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The tack room

Children helping at stables

6 replies

Stampyfeet · 12/08/2021 22:08

Not a TAAT but prompted by one Grin . How much supervision at a riding school should child ‘helpers’ be under? My 10 year old daughter has riding lessons and the stables have said it’s fine for her to come and help for half a day/ a day at weekends - there are a few kids that do it. Of course my daughter is now desperate to do this but what should I be asking about in terms of supervision? Essentially I want to make sure that, while they say it’s fine for kids to stay and help, she will be safe, and not at risk of getting bitten/kicked/trampled/other likely scenario. What do I need to ask?

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lastqueenofscotland · 12/08/2021 22:12

In my experience they aren’t allowed to do much with the horses! It’ll be things like tack cleaning/sweeping. It’ll be the staff doing most of the hands on horse stuff

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Stampyfeet · 12/08/2021 22:25

That would be absolutely fine with me Grin a few hours spent sweeping the yard / skipping out empty stables / tack cleaning, with the reward of being able to stroke a few horses over stable doors, is the ideal scenario as far as I’m concerned. I probably just need to ask them what their rules are and how they supervise.

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Fishlegs · 12/08/2021 22:31

At the stables my kids go to, the helpers tack up the ponies and take them to and from the arenas for lessons, and they often help with leading beginners. They are under constant supervision by the staff, and have rules on when they can deal with the bigger horses and turn out and bring in the ponies (I think they have to be at least 14yo for the latter). It all feels very organised and safe.

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maxelly · 13/08/2021 00:14

At our stable they aren't allowed to be helpers until they start secondary school so 11 as a minimum, but then as others have said the younger ones tend to either do non hands on tasks like tack cleaning, sweeping, filling buckets, tidying the boot room, poo picking the fields etc or they groom and tack up but under supervision of one of the older ones (16+) or a member of staff. When they are a bit older and more responsible they lead ponies on beginner lessons and may help with things like turn outs and bring ins which takes a bit more experience but there's always a member of staff in charge for these things too... I think there's very little more risk of them getting bitten or squashed compared to just doing regular lessons or pony days, and in the unlikely event something un-toward happened help would very swiftly come as when 'helping' they're usually in a pack and an adult not far away even when not actively supervising.



I put helping in inverted commas as I'm not sure how much actual work goes on at that age, they mostly seem to do a lot of running around, squirting the hose at one another and climbing up the hay barn until yelled at and made to desist Grin. TBH if I was going to worry about anything it would be about horseplay getting a bit over-enthusiastic or low-level teasing of one another when out of sight of the adults but that's all good healthy countryside childhood stuff - safer at the stables with something to occupy them than hanging around a local park anyway!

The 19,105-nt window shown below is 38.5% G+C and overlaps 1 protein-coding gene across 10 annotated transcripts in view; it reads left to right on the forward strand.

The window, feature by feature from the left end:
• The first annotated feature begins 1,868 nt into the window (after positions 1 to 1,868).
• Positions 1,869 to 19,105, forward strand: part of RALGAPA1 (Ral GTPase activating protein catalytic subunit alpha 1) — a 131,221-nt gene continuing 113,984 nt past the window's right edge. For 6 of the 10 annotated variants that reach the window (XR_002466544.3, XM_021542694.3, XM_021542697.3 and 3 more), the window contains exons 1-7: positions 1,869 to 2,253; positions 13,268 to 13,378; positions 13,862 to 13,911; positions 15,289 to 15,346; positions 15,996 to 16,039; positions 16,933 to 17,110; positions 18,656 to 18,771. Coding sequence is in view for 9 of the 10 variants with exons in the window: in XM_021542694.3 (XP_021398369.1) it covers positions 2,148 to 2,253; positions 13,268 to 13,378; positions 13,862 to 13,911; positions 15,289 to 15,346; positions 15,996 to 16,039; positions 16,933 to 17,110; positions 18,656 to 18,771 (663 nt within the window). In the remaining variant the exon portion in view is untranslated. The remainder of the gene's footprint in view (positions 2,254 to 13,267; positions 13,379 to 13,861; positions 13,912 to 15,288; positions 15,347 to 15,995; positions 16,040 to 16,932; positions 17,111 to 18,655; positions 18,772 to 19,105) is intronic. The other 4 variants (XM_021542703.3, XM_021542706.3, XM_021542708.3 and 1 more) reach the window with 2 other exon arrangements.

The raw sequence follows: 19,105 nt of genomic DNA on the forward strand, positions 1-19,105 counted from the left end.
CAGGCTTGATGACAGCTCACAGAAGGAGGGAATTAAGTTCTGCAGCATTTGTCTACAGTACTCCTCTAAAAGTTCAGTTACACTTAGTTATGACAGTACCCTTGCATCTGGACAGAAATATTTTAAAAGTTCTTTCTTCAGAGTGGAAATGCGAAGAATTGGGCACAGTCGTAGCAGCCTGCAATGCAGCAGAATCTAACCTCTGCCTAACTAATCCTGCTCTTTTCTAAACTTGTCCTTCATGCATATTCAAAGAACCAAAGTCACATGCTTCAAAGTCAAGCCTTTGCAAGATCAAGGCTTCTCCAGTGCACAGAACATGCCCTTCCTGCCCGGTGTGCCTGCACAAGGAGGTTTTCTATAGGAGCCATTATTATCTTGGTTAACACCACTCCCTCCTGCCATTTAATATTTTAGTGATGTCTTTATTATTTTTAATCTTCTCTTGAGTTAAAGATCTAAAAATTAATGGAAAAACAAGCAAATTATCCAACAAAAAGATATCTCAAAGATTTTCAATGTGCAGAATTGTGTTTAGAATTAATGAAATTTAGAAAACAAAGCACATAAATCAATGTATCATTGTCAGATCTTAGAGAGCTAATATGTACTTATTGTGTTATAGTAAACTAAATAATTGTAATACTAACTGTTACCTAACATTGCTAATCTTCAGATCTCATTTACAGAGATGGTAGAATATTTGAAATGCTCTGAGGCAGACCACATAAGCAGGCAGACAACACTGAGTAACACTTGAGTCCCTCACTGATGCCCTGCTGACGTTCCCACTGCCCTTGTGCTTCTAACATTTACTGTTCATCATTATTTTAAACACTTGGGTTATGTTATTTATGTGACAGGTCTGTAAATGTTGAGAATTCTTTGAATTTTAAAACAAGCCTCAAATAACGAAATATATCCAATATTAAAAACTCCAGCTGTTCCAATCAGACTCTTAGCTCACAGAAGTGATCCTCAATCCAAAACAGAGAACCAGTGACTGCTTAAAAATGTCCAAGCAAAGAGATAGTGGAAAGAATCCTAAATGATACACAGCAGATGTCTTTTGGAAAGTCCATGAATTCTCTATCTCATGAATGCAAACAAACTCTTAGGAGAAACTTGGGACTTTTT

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Deliaskis · 13/08/2021 16:07

I really think it helps to hang around a bit and see the dynamic between the kids already there. At our RS there are some older teens who are paid staff on the weekend and during holidays (who until last year were just helpers), then there's sort of a mid-teens group who are pretty smart and responsible and confident, although occasionally still get into a bit of a pickle and ask for help, and then younger ones from 10 up who only really do lower level tasks, filling haynets, taking small ponies up to arena and back, grooming, cleaning feed buckets etc. They are asked to have completed the RS level 1 stable management course before they can go and do this but there is no age stipulation. The great thing is that it really is quite a supportive place, and everybody seems comfortable asking for help when necessary and nobody gets left to do anything a bit difficult alone, particularly when it relates to the ponies (I'm looking at you 3 grumpy welshies who will never let 1 of your group out of your shared pen without making it clear you disapprove of the plan).

So to summarise.....spend a bit of time before or after a lesson just sort of observing how it works, then you can ask questions, and also prep your DD for the sorts of situation that might arise and what to do (I don't mean how to do horsey things, but if you get asked to xyz and you can't find abc then who would you ask...type thing).

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Mumsnut · 13/08/2021 16:11

Have you got insurance for her normal rising? Will it cover this too?

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